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GOOD NEWS FROM NORTH KOREA

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Monuments from North Korea’s medieval city of Kaesong were recently granted World Heritage status by UNESCO. Twelve monuments including tombs, fortress walls, and a 700 year old school at Kaesong were included. Kaesong, called Songdo while it was  the capital of Korea under the Koryo dynasty (918-1392) is close to the border  with South Korea. Koryo artists are famous for their  celadon and sanggam – inlay technique where  the designs are carved or stamped in the body and a slip of contrasting color is applied.

royal tombs

I found this photo of royal tombs of the Koryo dynasty but do not know if these tombs  are  part of the World Heritage monuments.

GoryeoCeladon

Cheers,

Elisabeth and Natasha

Art Museums in South Korea

I recently read that South Korea does not impose any taxes on transactions imposing art property, and that works of art are exempt from transfer and inheritance taxes.

I also read that six South Korean art museums came into existence through the help of chaebol (conglomerates). Chaebol are major collectors, and their families run, or are involved with the six museums. Likewise, three of the largest sponsors of the MoMA (Museum of Modern Art in New York) are Korean: Samsung, Hyundai Card and  Hanji.

Several South Korean artists are also well known, Lee Bul, and I previously featured Lee-Ufan and his sculptural pieces.

Image

Lee Bul, famous South Korean contemporary artist

Cheers,

Elisabeth and Natasha

A VISUAL AND SENSORY JOURNEY TO NORTH AND SOUTH KOREA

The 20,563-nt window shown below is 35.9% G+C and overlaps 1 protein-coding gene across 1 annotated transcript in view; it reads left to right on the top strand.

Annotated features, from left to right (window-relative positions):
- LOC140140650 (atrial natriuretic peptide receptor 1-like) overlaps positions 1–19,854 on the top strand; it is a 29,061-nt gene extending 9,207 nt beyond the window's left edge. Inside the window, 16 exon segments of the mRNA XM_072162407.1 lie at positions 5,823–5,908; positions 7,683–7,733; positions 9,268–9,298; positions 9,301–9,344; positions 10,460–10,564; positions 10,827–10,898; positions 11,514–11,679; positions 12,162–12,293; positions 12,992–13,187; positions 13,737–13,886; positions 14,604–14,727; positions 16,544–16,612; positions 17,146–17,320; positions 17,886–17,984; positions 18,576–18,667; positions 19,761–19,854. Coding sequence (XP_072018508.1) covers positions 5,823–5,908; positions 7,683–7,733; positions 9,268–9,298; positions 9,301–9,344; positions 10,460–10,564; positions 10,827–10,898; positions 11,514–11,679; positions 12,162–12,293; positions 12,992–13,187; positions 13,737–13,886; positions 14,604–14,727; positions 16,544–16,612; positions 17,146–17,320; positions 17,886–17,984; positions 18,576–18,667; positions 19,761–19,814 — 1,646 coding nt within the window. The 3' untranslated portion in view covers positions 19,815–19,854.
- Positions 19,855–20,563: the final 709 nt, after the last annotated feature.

February 7, 2013 Leave a comment
February 5 to March 7, 2013
 
An invitation by the MUSEM OF FINE ARTS, BOSTON
 
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This is the time when I wish I would live in Boston — I wish somebody could take notes and photos for me…would share the course fee with you…
Cheers,
Elisabeth and Natasha
Quote:
Join us for intriguing lectures related to the Museum’s special exhibitions and timely art topics. Speakers include artists and art experts from around the world. Or expand your art horizons with one-day to ten-session offerings designed to complement the latest MFA special exhibition or explore art-related themes. Sundays feature special events celebrating holidays, music, writers, and technology. The Looking Together program encounters the MFA’s collections in small groups led by knowledgeable, enthusiastic instructors that engage in discussion, conversation, and activity.

This four-session course explores the history, art, and culture of two remarkable nation-states: South Korea, the economic powerhouse, and the mysterious and deeply isolated North Korea.

Tuesdays, February 5–March 5
10:30 am–Noon
Remis Auditorium
OR
Thursdays, February 7–March 7
7–8:30 pm
Alfond Auditorium

Four-Session Course Tickets
$80 MFA members, seniors, and students; $96 nonmembers
Order at 1-800-440-6975 or in person at any MFA ticketing desk

Individual Session Tickets
$25 MFA members, seniors, and students; $30 nonmembers
Online: using the link in the red box
By phone: call the MFA Ticket line at 1-800-440-6975
In person: at any MFA ticketing desk

Ticketing desk hours: Mon, Tue, Sat, and Sun, 10 am–4:15 pm; and Wed–Fri, 10 am–9:15 pm

In This Series

NEW KOREAN ART GALLERY AT THE PACIFIC ASIA MUSEUM IN PASADENA, CALIFORNIA

Not many museums have a special gallery dedicated to Korean Art. The Pacific Asia Museum will introduce its new gallery with an inaugural exhibit of The Arts Of Korea with paintings and objects from Buddhism, Confucianism and Shamanism.

The museum is very active and has a wide selection of art and ethnographic pieces from Asia and the Pacific Islands.

Enjoy!

-Elisabeth

http://pacificasiamuseum.org/_on_view/exhibitions/2012/korea.aspx